May 25, 2005
How sentencing consultants operate
Earlier this month, The Recorder published a fascinating profile of sentencing consultant Dayle Carlson that indirectly provides a great primer on effective sentencing advocacy. The author of the piece, Jeff Chorney, was able to secure permission for me to post the article, which can be downloaded below. Here is a taste:
Carlson says there no magic behind his work. Over the years he has developed a structured interview to get at useful information.... "The fundamental purpose … is to change a defendant from being a defendant to being a person," he said....
Carlson, 58, says that what keeps him going are the success stories he's seen through his work with drug and alcohol treatment centers. He has an unflagging faith in people's ability to change. It sounds bleeding heart, but it hasn't cost him credibility. He says the key is staying objective in his evaluations.
"My theory is you gotta deal with the dark side as well as the bright side [of defendants]," he said. Sometimes the best way to do that is to confront the negatives head-on. "I fight sometimes with lawyers about what we can do," Carlson said. "My philosophy is that if you push that envelope too far, you push yourself into irrelevance. If they get too far from what is realistic, the lawyer loses credibility."
[San Francisco solo Arthur] Wachtel said Carlson does a "beautiful job" balancing the concerns that compete for a judge's attention, including rehabilitation, public protection and likelihood of recidivism. "He's able to give context to violations of the law," Wachtel said. "Giving them context results in a more rational, reasoned response, which translates into a better sentence."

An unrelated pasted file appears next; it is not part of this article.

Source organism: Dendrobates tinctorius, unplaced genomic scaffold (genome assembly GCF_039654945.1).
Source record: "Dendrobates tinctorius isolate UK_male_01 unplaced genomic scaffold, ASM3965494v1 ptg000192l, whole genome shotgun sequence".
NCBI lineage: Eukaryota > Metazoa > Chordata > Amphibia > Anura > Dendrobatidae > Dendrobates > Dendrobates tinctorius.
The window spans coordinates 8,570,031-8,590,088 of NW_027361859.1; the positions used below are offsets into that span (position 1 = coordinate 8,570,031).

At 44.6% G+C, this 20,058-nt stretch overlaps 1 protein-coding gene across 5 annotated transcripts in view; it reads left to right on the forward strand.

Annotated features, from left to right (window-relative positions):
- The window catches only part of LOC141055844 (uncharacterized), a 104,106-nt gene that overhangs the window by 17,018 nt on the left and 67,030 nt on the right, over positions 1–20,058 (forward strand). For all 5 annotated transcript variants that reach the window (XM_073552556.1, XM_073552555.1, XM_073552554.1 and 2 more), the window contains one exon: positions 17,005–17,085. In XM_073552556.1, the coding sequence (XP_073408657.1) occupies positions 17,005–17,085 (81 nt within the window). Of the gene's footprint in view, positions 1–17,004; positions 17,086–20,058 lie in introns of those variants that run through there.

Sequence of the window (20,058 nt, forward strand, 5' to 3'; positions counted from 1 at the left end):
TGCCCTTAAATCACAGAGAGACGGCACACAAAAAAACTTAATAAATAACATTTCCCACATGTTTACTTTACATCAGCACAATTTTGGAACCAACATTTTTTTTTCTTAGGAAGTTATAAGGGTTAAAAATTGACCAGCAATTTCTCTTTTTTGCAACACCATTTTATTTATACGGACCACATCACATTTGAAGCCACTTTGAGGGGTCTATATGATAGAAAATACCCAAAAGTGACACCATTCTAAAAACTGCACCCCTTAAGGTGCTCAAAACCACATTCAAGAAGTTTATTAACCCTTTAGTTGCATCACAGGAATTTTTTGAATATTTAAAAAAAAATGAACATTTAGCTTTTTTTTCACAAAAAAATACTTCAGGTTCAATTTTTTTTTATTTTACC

May 25, 2005 at 02:09 PM | Permalink
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The first quoted sentence in the block quote-- about making the defendant a person-- is what I've been hearing (and trying to follow) as how-to-do-death-penalty-cases for 20+ years.
Posted by: TomFreeland | May 25, 2005 11:16:57 PM
Tom, as they sometimes say, "this isn't brain surgery." And yet, it often is as important.
Posted by: Doug B. | May 26, 2005 10:16:18 AM
Your posted article on Sentenceing Consultants featuring Dayle Carlson was very interesting. I am a retired U.S. Probation Officer from the Western District of Washington. 19 of my 25 years wtih U.S. Probation was as a presentence investigator and guideline specialist. Your post did not give any contact information for Mr. Dayle Carlson or his company. I would like to be able to contact him, because his approach to the sentencing process is very similar to mine.
Posted by: LeRoy Washington | May 26, 2005 3:56:50 PM
From my extremely limited experience as a non-legal-type, it seems that the term of the sentence is practically decided prior to the sentencing hearing. Is this anywhere near true? If so, anything presented in the hearing would have to be extraordinary to impact the outcome. Any thoughts?
Posted by: Jeannie | May 27, 2005 7:03:57 PM